Thursday, June 18, 2009


This blog isn't about kids, but it is about my childhood opinions on rock-n-roll.

Elvis Presley is considered the "King" of rock-n-roll. This wasn't the case when rock-n-roll was King. I was there. I was a fan when it came into being, when the first rockers started rolling. I listened to rock-n-roll when parents feared it.

I remember my brother and sister arguing who was the greatest rock-n-roller. My sister Carolyn believed it was Chuck Berry, and she would rattle off all his great hits and talk about his guitar playing. Then my older brother William would pipe up about Little Richard being so out-there, so wild, so crazy, so fresh and inventive. I sided with Carolyn at the time and still do. The thing I remember the most is what wasn't said. To the kids in our household, Elvis wasn't the King.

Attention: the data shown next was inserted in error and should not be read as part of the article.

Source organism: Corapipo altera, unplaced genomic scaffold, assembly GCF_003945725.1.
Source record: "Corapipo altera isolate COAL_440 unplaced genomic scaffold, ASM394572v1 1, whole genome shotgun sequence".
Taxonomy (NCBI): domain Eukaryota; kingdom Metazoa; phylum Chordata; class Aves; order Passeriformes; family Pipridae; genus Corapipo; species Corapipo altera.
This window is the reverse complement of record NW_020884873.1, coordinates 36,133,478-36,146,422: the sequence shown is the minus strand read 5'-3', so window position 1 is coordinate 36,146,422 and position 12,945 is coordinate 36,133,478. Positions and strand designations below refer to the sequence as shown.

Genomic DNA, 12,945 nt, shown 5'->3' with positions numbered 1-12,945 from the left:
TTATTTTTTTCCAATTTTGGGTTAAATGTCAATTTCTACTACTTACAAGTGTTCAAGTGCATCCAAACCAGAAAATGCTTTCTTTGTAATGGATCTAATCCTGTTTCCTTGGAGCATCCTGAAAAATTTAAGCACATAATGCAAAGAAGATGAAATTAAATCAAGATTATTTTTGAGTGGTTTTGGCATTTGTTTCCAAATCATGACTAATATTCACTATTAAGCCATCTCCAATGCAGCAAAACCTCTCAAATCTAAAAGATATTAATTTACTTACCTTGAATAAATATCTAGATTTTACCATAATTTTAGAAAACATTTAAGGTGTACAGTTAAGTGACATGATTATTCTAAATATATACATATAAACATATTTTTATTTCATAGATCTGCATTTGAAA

My cousins talked about Elvis, but it wasn't about the music. It was about the sexuality, the handsomeness, the whiteness. At their house, it was either Elvis or Pat Boone. At our house, Ricky Nelson was the better musician, and upon reflection, one of the most underrated rock-n-rollers ever.

Looking back on it, I am proud of my brother and sister for being so passionate about music and so open-minded and non-judgemental about who was great. Nothing against Elvis, but the King of rock-n-roll is Chuck Berry, unless Little Richard is around. All Elvis fans can make nasty comments, but it won't change my mind. I made up my mind as a child, and after decades of reflection, I believe I was correct from the start.

It's funny how the King of rock-n-roll is an ornery black man, and the greatest rock group was four British guys who were singing with an American accent, thus topping Americans in their own creation.

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